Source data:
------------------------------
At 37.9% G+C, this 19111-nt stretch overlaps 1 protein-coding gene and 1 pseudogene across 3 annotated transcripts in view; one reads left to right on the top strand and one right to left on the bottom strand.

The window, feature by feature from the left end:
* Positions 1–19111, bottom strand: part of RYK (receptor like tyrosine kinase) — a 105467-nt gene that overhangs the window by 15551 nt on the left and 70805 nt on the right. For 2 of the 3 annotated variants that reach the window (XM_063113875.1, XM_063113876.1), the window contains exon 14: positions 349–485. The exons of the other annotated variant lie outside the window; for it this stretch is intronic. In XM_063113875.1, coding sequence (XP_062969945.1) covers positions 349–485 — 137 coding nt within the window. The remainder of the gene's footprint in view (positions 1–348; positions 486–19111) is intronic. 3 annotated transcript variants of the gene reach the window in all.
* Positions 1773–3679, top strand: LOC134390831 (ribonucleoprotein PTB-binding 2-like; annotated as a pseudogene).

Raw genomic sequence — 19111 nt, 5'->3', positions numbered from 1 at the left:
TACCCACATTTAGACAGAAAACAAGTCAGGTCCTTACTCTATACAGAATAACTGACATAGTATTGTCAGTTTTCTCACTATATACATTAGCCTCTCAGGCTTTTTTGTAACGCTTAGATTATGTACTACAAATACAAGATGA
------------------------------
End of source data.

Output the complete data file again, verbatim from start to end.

At 37.9% G+C, this 19111-nt stretch overlaps 1 protein-coding gene and 1 pseudogene across 3 annotated transcripts in view; one reads left to right on the top strand and one right to left on the bottom strand.

The window, feature by feature from the left end:
* Positions 1–19111, bottom strand: part of RYK (receptor like tyrosine kinase) — a 105467-nt gene that overhangs the window by 15551 nt on the left and 70805 nt on the right. For 2 of the 3 annotated variants that reach the window (XM_063113875.1, XM_063113876.1), the window contains exon 14: positions 349–485. The exons of the other annotated variant lie outside the window; for it this stretch is intronic. In XM_063113875.1, coding sequence (XP_062969945.1) covers positions 349–485 — 137 coding nt within the window. The remainder of the gene's footprint in view (positions 1–348; positions 486–19111) is intronic. 3 annotated transcript variants of the gene reach the window in all.
* Positions 1773–3679, top strand: LOC134390831 (ribonucleoprotein PTB-binding 2-like; annotated as a pseudogene).

Raw genomic sequence — 19111 nt, 5'->3', positions numbered from 1 at the left:
TACCCACATTTAGACAGAAAACAAGTCAGGTCCTTACTCTATACAGAATAACTGACATAGTATTGTCAGTTTTCTCACTATATACATTAGCCTCTCAGGCTTTTTTGTAACGCTTAGATTATGTACTACAAATACAAGATGA